Peacekeeper is a future sci-fi novel that has the distinction of being one of the worst books I have ever read. I am frankly baffled that this is the first in a series, as I don’t know how any publisher could possibly want to read anything else by this author. It starts off all right initially, but soon descends into an abysmal morass of stupidity and lazy writing. The protagonist does nothing for the first 100 pages. The author just keeps spewing uninteresting exposition at us about her poorly conceived space/Cold War parallel universe and really nothing happens. After that, every single story element is dependent on gross incompetence or ridiculously contrived coincidence. I’m not sure how anyone could look at a plot summary of this book and see it as at all reasonable or something that anyone would want to read. I would not recommend this book, because if I was trapped on a deserted island and removed from all human contact for the rest of my life I would derive more enjoyment out of reading a discarded gum wrapper than I would this book.

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Posted in Sci-Fi/Fantasy

Best Friends-Before-Lovers or We’ve-Always-Known Each-Other Historical Romance

When you read historical romance novels, you already know what you’re in for to a certain degree: you know they’re going to get together by the end of the novel, and there’ll probably be at least… kissing.

As a reader, I know that sometimes I am in the mood for a certain type of story: the friend-before-lovers arc, or the ugly-duckling trope, or the managing-female-meets-her-match line… but I don’t want to read just ANY example of that trope, so below are lists of best-of, organized by trope!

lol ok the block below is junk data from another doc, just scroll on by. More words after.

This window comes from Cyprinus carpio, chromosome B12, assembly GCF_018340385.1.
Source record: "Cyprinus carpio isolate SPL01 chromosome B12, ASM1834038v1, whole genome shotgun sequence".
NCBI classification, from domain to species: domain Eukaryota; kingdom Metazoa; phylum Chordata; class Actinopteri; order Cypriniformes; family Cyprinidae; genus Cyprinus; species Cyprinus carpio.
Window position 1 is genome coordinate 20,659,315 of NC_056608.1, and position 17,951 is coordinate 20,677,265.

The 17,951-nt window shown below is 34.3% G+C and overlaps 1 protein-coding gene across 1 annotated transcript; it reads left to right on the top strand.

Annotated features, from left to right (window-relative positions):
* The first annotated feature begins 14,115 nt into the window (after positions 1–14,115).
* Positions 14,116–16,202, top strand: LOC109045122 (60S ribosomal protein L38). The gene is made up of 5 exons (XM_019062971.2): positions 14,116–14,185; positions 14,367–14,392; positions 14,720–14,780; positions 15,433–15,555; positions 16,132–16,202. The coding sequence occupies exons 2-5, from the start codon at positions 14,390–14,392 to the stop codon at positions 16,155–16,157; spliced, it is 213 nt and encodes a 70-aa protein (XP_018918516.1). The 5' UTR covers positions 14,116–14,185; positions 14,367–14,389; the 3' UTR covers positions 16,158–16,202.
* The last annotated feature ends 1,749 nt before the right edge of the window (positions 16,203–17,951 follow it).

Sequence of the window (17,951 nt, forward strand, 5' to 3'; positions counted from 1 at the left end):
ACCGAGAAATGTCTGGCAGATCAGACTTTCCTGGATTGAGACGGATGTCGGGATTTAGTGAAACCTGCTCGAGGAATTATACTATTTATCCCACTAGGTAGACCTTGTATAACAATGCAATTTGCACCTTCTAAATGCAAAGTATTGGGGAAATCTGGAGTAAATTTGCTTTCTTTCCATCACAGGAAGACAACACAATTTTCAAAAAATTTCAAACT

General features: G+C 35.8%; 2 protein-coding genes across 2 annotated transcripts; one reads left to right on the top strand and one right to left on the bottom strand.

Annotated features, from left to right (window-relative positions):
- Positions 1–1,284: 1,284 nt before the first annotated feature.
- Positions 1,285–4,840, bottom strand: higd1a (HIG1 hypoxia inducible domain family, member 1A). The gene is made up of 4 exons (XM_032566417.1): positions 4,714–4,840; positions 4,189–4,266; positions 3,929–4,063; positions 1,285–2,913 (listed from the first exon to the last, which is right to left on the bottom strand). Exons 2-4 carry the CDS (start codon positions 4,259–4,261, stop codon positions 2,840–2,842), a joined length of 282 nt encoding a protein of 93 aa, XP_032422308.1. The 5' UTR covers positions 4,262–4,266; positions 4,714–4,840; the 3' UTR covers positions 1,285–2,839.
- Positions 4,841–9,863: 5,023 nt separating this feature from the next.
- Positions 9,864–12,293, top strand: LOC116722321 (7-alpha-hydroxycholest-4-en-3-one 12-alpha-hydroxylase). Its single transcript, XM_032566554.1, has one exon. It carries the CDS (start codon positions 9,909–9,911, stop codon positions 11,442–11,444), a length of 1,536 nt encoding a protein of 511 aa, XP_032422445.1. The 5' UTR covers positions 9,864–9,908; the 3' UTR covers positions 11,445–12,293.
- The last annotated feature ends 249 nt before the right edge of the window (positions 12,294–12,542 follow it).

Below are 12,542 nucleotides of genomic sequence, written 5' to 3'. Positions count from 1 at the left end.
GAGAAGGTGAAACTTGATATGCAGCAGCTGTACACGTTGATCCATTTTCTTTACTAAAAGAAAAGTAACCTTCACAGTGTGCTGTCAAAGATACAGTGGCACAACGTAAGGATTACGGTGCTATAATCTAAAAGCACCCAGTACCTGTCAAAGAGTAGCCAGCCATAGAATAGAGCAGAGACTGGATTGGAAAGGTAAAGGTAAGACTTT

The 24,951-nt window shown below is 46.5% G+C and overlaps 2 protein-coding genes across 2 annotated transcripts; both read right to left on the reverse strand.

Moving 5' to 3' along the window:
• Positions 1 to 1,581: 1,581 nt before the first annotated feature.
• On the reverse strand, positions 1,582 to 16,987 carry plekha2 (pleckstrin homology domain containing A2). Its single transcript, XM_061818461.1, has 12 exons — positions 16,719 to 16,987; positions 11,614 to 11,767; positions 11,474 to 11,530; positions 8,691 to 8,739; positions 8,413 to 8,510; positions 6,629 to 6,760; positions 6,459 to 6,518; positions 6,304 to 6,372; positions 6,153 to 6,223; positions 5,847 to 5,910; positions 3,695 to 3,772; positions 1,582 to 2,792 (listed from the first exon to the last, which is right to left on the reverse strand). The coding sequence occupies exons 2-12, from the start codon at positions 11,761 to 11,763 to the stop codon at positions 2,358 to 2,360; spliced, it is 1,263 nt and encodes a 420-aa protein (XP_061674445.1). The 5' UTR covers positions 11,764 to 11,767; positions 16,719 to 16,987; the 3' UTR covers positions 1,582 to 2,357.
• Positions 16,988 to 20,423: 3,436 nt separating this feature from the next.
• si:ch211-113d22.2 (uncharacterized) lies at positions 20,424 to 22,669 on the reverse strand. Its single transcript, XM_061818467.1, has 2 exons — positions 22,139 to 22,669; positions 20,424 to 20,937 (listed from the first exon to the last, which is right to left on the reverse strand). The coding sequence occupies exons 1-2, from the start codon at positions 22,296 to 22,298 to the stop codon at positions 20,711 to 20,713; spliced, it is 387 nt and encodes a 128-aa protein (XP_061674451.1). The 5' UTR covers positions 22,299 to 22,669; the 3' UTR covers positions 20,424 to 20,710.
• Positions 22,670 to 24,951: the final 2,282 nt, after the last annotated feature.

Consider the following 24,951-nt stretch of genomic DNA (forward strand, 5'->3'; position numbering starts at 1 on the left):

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The Viscount Who Loved Me (Julia Quinn, Bridgertons #2)

4.5 out of 5 stars

Cut to the Chase:
In terms of pacing, characterization and dialogue, this book is nearly spot on in every category. It definitely plays up some common stereotypes, there’s a rake who needs to be reformed as well as a managing sister who considers herself a spinster. But… it’s done so well. The conversations are quick, witty, and fiercely entertaining. The characters are believable, and the love story doubly so. I don’t love the overarching fear that keeps Anthony from wanting to commit to anyone, and I think that it takes a little longer to resolve than it should have, but otherwise, this is a extremely well done historical romance.

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Kiss Of Steel (Bec McMaster, London Steampunk #1)

3 out of 5 stars

Cut to the Chase:
Kiss of Steel is a steampunk adventure that borders on the edge of supernatural romance. There is a quite a bit of imaginative steampunk setting, and there are many interesting facets to the world, but the dominant feature of the story is the protagonist’s love life, and the love scenes teeter on, then careen over, the edge of what I would consider pornographic. This is a the first in a series of novels, but I didn’t feel like that contributed negatively in any way to the book. The plot actually makes a good deal of sense, and aside from the protagonist’s love interest having an instant magical attraction for her that doesn’t make any sense, the plot is logical and comes to an eventually satisfying conclusion without any horrible cliffhangers or contrived plot points. If you are a fan of steampunk or fantasy and also like romance, I would definitely recommend this book, as it is one of the better examples of this type that I have read, although my experience isn’t that vast.